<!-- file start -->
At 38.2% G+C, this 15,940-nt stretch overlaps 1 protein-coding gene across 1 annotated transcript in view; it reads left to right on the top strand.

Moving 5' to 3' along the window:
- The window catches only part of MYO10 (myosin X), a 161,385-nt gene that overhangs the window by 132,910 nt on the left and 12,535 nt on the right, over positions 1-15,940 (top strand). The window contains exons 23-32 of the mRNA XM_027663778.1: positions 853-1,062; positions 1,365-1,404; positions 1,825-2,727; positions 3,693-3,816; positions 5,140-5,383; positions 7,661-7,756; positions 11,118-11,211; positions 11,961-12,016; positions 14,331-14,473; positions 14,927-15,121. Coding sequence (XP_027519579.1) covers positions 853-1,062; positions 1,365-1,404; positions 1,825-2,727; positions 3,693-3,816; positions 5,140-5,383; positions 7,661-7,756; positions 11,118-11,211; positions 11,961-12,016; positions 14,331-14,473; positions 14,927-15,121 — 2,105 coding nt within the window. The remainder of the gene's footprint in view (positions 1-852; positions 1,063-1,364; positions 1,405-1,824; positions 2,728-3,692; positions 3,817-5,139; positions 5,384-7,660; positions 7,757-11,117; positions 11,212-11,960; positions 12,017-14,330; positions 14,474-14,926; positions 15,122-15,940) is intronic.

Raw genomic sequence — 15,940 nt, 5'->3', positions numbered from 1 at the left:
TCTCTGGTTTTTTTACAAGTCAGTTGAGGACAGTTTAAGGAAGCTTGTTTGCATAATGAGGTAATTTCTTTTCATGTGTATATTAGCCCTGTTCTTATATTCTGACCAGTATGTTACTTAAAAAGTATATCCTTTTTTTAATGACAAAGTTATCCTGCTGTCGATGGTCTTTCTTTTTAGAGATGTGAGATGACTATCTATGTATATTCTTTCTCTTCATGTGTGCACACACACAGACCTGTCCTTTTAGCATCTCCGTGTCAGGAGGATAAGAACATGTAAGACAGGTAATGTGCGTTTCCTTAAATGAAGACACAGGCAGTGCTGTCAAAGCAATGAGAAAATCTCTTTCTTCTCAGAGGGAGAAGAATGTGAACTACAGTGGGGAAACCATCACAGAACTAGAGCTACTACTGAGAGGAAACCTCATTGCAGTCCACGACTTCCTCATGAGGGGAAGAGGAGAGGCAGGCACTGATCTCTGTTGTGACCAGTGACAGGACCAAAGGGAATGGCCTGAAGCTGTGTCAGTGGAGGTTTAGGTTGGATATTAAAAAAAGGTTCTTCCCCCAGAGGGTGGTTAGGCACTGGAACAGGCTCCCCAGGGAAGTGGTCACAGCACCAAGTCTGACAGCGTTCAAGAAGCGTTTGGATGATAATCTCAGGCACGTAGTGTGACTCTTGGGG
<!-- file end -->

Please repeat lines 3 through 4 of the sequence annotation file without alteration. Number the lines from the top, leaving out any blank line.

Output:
- The window catches only part of MYO10 (myosin X), a 161,385-nt gene that overhangs the window by 132,910 nt on the left and 12,535 nt on the right, over positions 1-15,940 (top strand). The window contains exons 23-32 of the mRNA XM_027663778.1: positions 853-1,062; positions 1,365-1,404; positions 1,825-2,727; positions 3,693-3,816; positions 5,140-5,383; positions 7,661-7,756; positions 11,118-11,211; positions 11,961-12,016; positions 14,331-14,473; positions 14,927-15,121. Coding sequence (XP_027519579.1) covers positions 853-1,062; positions 1,365-1,404; positions 1,825-2,727; positions 3,693-3,816; positions 5,140-5,383; positions 7,661-7,756; positions 11,118-11,211; positions 11,961-12,016; positions 14,331-14,473; positions 14,927-15,121 — 2,105 coding nt within the window. The remainder of the gene's footprint in view (positions 1-852; positions 1,063-1,364; positions 1,405-1,824; positions 2,728-3,692; positions 3,817-5,139; positions 5,384-7,660; positions 7,757-11,117; positions 11,212-11,960; positions 12,017-14,330; positions 14,474-14,926; positions 15,122-15,940) is intronic.

Raw genomic sequence — 15,940 nt, 5'->3', positions numbered from 1 at the left: